LASER is an acronym for “Light Amplification by Stimulated Emission of Radiation”. Ophthalmologic laser is a source of laser light mounted on a bio-microscope. Directed into the eye, the laser beam causes local photocoagulation. The trace of photocoagulation on the tissue is called a laser seal. The impulse of the laser light which causes photocoagulation has a variable size, intensity and duration.
There are several types of ophthalmologic lasers in use: argon, krypton, Nd-YAG (neodymium-doped yttrium aluminium garnet), carbon-dioxide (CO2), excimer.
Argon laser is mainly used for panretinal photocoagulation in proliferative diabetic retinopathy. Over a thousand laser seals from 0,1 mm to 0,5 mm are discharged all over the retina. Between seals remains network of intact parts of retina. Into the scar of the laser seal grow vessels from the choroid helping to nourish retina from the central retinal artery, which prevents the growth of retinal and vitreous neo-vascularization. Iris neo-vascularization (rubeosis iridis) in diabetic retinopathy sometimes spontaneously subsides after a successful panretinal photocoagulation.
Argon laser also treats subretinal neo-vascularization in macular degeneration. It also performs trabeculoplasty at open angle glaucoma: with the help of gonioskop a laser beam is directed into trabeculum and it photocoagulates a part of the trabeculum perimeter. Initially it causes the decrease of intraocular pressure, but after 6 months on the place of the seal are formed scars which prevent the runoff of aqueous humor at that point and the pressure rises above the initial. This, unfortunately, only delays anti-glaucoma surgery, but it does not replace it.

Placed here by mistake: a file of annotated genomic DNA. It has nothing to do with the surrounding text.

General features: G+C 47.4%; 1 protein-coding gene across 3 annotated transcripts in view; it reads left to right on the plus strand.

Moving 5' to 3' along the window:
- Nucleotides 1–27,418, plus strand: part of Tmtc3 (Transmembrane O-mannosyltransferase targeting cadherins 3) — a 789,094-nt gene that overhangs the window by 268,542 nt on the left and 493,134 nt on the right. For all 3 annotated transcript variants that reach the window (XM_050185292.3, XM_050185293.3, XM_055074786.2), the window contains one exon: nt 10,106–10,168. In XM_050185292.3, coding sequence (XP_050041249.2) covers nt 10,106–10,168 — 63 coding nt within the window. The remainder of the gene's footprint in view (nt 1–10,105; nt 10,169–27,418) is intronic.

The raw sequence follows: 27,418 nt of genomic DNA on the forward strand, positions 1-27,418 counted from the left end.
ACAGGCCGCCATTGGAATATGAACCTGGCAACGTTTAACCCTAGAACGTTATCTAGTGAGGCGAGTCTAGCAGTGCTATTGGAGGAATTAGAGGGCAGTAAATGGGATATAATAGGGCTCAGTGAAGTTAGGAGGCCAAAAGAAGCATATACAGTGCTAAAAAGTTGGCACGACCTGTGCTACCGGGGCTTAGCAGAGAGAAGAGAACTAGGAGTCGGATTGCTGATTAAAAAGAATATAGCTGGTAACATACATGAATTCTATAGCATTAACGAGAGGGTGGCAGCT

Krypton laser is used for photocoagulation near fovea because it causes less damage to the optic nerve tissue layer than the argon laser. It is also used when the media are blurred (cataract, vitreous hemorrhage).
Nd-YAG laser emits short pulses of laser light that cause “micro-explosions” of the tissue. It is used for creating openings in the iris (laser iridotomy in closed angle glaucoma), and in the posterior lens capsule, which may become blurred after extra-capsular cataract extraction.
CO2 laser causes evaporation of water from tissues. It is not mounted on a bio-microscope as other ophthalmic lasers, but it is kept in hand by the operator. It is used in ophthalmic plastic.
Excimer laser is used in refractive surgery. It uses argon and fluoride gases as a source of radiation, and it emits ultraviolet light.